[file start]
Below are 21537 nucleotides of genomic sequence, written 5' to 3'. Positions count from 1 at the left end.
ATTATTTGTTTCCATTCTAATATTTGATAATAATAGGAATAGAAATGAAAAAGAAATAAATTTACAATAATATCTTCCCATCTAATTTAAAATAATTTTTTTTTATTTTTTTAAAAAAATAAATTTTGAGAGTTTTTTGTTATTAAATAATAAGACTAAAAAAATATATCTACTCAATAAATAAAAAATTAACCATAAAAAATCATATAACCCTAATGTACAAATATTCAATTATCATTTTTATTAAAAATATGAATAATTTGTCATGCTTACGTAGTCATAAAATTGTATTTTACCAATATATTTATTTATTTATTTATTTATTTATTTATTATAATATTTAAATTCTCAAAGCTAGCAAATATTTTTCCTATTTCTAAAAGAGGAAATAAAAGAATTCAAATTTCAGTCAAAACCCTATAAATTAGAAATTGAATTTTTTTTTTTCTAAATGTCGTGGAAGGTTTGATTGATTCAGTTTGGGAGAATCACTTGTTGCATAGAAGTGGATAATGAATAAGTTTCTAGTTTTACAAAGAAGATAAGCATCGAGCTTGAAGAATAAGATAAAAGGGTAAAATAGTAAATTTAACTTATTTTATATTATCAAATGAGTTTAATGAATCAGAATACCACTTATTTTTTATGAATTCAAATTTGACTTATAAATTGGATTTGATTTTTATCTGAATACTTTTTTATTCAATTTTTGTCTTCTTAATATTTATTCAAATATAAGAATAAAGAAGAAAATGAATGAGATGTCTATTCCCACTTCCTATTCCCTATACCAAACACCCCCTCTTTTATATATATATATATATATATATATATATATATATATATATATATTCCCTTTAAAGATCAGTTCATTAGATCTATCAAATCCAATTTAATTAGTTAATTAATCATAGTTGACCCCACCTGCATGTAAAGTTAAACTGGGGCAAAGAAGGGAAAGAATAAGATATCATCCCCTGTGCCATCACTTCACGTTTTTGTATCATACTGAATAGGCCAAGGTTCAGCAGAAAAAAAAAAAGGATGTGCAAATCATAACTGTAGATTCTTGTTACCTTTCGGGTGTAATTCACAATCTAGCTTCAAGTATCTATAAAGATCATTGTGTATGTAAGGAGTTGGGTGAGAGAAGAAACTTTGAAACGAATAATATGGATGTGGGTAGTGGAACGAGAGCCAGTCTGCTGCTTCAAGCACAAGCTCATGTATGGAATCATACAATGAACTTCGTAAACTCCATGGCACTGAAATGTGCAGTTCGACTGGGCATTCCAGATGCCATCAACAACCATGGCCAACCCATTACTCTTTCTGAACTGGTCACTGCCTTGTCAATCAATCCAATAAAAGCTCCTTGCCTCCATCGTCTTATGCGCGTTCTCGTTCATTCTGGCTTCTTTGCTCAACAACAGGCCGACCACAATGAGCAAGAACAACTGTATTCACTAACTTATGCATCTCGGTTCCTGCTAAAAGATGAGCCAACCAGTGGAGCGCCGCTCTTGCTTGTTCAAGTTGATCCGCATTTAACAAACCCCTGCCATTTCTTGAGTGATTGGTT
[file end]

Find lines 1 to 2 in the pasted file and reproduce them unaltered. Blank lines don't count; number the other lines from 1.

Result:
Below are 21537 nucleotides of genomic sequence, written 5' to 3'. Positions count from 1 at the left end.
ATTATTTGTTTCCATTCTAATATTTGATAATAATAGGAATAGAAATGAAAAAGAAATAAATTTACAATAATATCTTCCCATCTAATTTAAAATAATTTTTTTTTATTTTTTTAAAAAAATAAATTTTGAGAGTTTTTTGTTATTAAATAATAAGACTAAAAAAATATATCTACTCAATAAATAAAAAATTAACCATAAAAAATCATATAACCCTAATGTACAAATATTCAATTATCATTTTTATTAAAAATATGAATAATTTGTCATGCTTACGTAGTCATAAAATTGTATTTTACCAATATATTTATTTATTTATTTATTTATTTATTTATTATAATATTTAAATTCTCAAAGCTAGCAAATATTTTTCCTATTTCTAAAAGAGGAAATAAAAGAATTCAAATTTCAGTCAAAACCCTATAAATTAGAAATTGAATTTTTTTTTTTCTAAATGTCGTGGAAGGTTTGATTGATTCAGTTTGGGAGAATCACTTGTTGCATAGAAGTGGATAATGAATAAGTTTCTAGTTTTACAAAGAAGATAAGCATCGAGCTTGAAGAATAAGATAAAAGGGTAAAATAGTAAATTTAACTTATTTTATATTATCAAATGAGTTTAATGAATCAGAATACCACTTATTTTTTATGAATTCAAATTTGACTTATAAATTGGATTTGATTTTTATCTGAATACTTTTTTATTCAATTTTTGTCTTCTTAATATTTATTCAAATATAAGAATAAAGAAGAAAATGAATGAGATGTCTATTCCCACTTCCTATTCCCTATACCAAACACCCCCTCTTTTATATATATATATATATATATATATATATATATATATATATATATTCCCTTTAAAGATCAGTTCATTAGATCTATCAAATCCAATTTAATTAGTTAATTAATCATAGTTGACCCCACCTGCATGTAAAGTTAAACTGGGGCAAAGAAGGGAAAGAATAAGATATCATCCCCTGTGCCATCACTTCACGTTTTTGTATCATACTGAATAGGCCAAGGTTCAGCAGAAAAAAAAAAAGGATGTGCAAATCATAACTGTAGATTCTTGTTACCTTTCGGGTGTAATTCACAATCTAGCTTCAAGTATCTATAAAGATCATTGTGTATGTAAGGAGTTGGGTGAGAGAAGAAACTTTGAAACGAATAATATGGATGTGGGTAGTGGAACGAGAGCCAGTCTGCTGCTTCAAGCACAAGCTCATGTATGGAATCATACAATGAACTTCGTAAACTCCATGGCACTGAAATGTGCAGTTCGACTGGGCATTCCAGATGCCATCAACAACCATGGCCAACCCATTACTCTTTCTGAACTGGTCACTGCCTTGTCAATCAATCCAATAAAAGCTCCTTGCCTCCATCGTCTTATGCGCGTTCTCGTTCATTCTGGCTTCTTTGCTCAACAACAGGCCGACCACAATGAGCAAGAACAACTGTATTCACTAACTTATGCATCTCGGTTCCTGCTAAAAGATGAGCCAACCAGTGGAGCGCCGCTCTTGCTTGTTCAAGTTGATCCGCATTTAACAAACCCCTGCCATTTCTTGAGTGATTGGTT